Texas Oil & Gas Corporation, Plaintiff-appellant, v. Valley Gas Transmission, Inc. and the Federal Energyregulatory Commission, Defendants-appellees, 608 F.2d 231 (5th Cir. 1979)Annotate this Case
Charles R. Porter, Jr., Corpus Christi, Tex., Robert M. Martin, Jr., Dallas, Tex., for plaintiff-appellant.
Otis W. Carroll, Jr., Houston, Tex., for Valley Gas Transmission.
Joshua Z. Rokach, Atty., Fed. Energy Reg. Comm., Washington, D. C., for Federal Energy Regulatory Commission.
Appeal from the United States District Court for the Southern District of Texas.
Before CHARLES CLARK, RONEY and GARZA, Circuit Judges.
GARZA, Circuit Judge:
The issue presently before the Court is whether the Federal Energy Regulatory Commission (FERC) has primary jurisdiction regarding the abandonment of a certificate of public convenience and necessity when the natural gas fields covered by that certificate had remained unused for fifteen years and the present leaseholder has no connection with the original certificate holders. The District Court resolved this issue in the affirmative. We concur with the decision of the District Court.
In 1960, Blue Oil Gas Company and others contracted to sell natural gas to Valley Gas Transmission, Inc. (VGT). Pursuant to that contract, the Federal Power Commission (FPC), now the FERC, issued a certificate of public convenience and necessity to Christie, Mitchell & Mitchell Company (Christie), the owner of oil, gas and mineral leases covering the land described in that contract. The FPC certificate authorized the sale of natural gas in interstate commerce to VGT.
In 1962, production of gas on the acreage in question ceased, and the leases of Christie terminated sometime thereafter. In 1974, Texas Oil & Gas Corporation (TXO) acquired leases on certain parts of the land that had been included in the 1960 certificate of public convenience. Two of TXO's gas wells lie outside of that acreage. Natural gas had been rediscovered by TXO in the same field by 1978. VGT then claimed that TXO was required under the 1960 certificate to deliver natural gas from its well to VGT for resale in interstate commerce. The FERC contended that once gas is dedicated in interstate commerce, it cannot be withdrawn without its consent. TXO filed a suit in federal district court seeking a declaratory judgment that its oil and gas were free and clear of any dedication to interstate commerce and asking that its title to the leaseholds be quieted against the claims of VGT. TXO contended that it was not bound by the 1960 certificate of public convenience since 15 years of nonproduction had elapsed before TXO discovered natural gas and because it was not a party to the 1960 contract.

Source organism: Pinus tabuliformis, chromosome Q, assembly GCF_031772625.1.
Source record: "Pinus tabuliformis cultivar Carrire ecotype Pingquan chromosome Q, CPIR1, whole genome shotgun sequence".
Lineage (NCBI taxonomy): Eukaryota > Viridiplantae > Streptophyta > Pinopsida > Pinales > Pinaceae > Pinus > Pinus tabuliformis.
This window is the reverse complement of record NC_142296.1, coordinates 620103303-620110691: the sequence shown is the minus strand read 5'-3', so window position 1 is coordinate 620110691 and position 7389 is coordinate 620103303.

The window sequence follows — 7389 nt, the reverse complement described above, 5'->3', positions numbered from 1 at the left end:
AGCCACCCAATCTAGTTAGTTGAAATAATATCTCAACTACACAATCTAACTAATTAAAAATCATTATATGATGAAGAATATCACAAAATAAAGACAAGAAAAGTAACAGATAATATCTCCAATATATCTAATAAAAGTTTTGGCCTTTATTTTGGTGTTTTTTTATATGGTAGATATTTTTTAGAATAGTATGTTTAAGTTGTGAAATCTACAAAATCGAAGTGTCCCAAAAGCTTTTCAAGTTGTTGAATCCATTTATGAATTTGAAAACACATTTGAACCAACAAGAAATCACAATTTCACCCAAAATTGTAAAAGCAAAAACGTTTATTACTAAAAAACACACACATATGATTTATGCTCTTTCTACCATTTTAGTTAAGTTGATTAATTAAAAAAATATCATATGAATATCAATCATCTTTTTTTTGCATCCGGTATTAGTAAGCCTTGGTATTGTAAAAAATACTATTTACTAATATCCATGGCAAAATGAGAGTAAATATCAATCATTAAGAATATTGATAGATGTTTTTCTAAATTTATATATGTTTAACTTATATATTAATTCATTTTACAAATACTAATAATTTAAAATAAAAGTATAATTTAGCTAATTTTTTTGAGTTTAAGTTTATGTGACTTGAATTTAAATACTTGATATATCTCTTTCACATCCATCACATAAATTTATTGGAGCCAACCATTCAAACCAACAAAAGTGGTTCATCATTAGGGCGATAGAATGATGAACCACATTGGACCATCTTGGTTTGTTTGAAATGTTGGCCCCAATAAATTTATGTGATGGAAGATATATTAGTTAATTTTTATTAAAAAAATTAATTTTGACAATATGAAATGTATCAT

Subsequent to TXO's filing, VGT filed a proceeding before the FERC under the 1960 docket number. Shortly before oral argument was presented in this case, the FERC issued an Order on November 8, 1979, enforcing the obligation under the 1960 certificate for any natural gas produced prior to December 1, 1978. Pursuant to the Natural Gas Policy Act of 1978, 15 U.S.C. §§ 3301-3432, the FERC held that any sales of natural gas made on or after December 1, 1978, were not subject to the requirements of the 1960 certificate. Following the issuance of this Order, TXO filed in this court a Motion to Stay the above Order of the FERC.